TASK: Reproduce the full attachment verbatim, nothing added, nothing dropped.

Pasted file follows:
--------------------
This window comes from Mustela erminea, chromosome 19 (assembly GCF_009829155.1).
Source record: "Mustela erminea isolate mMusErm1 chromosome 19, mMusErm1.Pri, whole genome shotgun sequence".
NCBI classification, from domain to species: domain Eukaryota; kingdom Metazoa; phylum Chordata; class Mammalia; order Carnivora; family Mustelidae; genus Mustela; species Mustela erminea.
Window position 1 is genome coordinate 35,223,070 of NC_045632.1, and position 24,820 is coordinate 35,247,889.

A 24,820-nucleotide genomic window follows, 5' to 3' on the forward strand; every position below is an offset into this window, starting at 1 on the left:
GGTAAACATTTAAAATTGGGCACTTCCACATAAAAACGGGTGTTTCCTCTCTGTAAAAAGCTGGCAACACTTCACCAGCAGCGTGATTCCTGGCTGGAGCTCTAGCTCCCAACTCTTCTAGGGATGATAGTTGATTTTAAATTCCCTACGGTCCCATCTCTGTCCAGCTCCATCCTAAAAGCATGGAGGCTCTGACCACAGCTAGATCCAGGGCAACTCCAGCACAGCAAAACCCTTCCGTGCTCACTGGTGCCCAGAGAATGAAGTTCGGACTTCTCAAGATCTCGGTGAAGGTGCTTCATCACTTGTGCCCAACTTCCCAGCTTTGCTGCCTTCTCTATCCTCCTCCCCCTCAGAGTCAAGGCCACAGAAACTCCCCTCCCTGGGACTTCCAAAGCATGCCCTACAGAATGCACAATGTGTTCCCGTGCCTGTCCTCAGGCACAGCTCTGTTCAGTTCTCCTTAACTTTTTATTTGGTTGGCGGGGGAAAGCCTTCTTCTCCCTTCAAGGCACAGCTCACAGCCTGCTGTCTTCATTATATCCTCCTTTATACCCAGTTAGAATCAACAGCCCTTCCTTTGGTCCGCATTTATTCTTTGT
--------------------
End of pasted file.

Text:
This window comes from Mustela erminea, chromosome 19 (assembly GCF_009829155.1).
Source record: "Mustela erminea isolate mMusErm1 chromosome 19, mMusErm1.Pri, whole genome shotgun sequence".
NCBI classification, from domain to species: domain Eukaryota; kingdom Metazoa; phylum Chordata; class Mammalia; order Carnivora; family Mustelidae; genus Mustela; species Mustela erminea.
Window position 1 is genome coordinate 35,223,070 of NC_045632.1, and position 24,820 is coordinate 35,247,889.

A 24,820-nucleotide genomic window follows, 5' to 3' on the forward strand; every position below is an offset into this window, starting at 1 on the left:
GGTAAACATTTAAAATTGGGCACTTCCACATAAAAACGGGTGTTTCCTCTCTGTAAAAAGCTGGCAACACTTCACCAGCAGCGTGATTCCTGGCTGGAGCTCTAGCTCCCAACTCTTCTAGGGATGATAGTTGATTTTAAATTCCCTACGGTCCCATCTCTGTCCAGCTCCATCCTAAAAGCATGGAGGCTCTGACCACAGCTAGATCCAGGGCAACTCCAGCACAGCAAAACCCTTCCGTGCTCACTGGTGCCCAGAGAATGAAGTTCGGACTTCTCAAGATCTCGGTGAAGGTGCTTCATCACTTGTGCCCAACTTCCCAGCTTTGCTGCCTTCTCTATCCTCCTCCCCCTCAGAGTCAAGGCCACAGAAACTCCCCTCCCTGGGACTTCCAAAGCATGCCCTACAGAATGCACAATGTGTTCCCGTGCCTGTCCTCAGGCACAGCTCTGTTCAGTTCTCCTTAACTTTTTATTTGGTTGGCGGGGGAAAGCCTTCTTCTCCCTTCAAGGCACAGCTCACAGCCTGCTGTCTTCATTATATCCTCCTTTATACCCAGTTAGAATCAACAGCCCTTCCTTTGGTCCGCATTTATTCTTTGT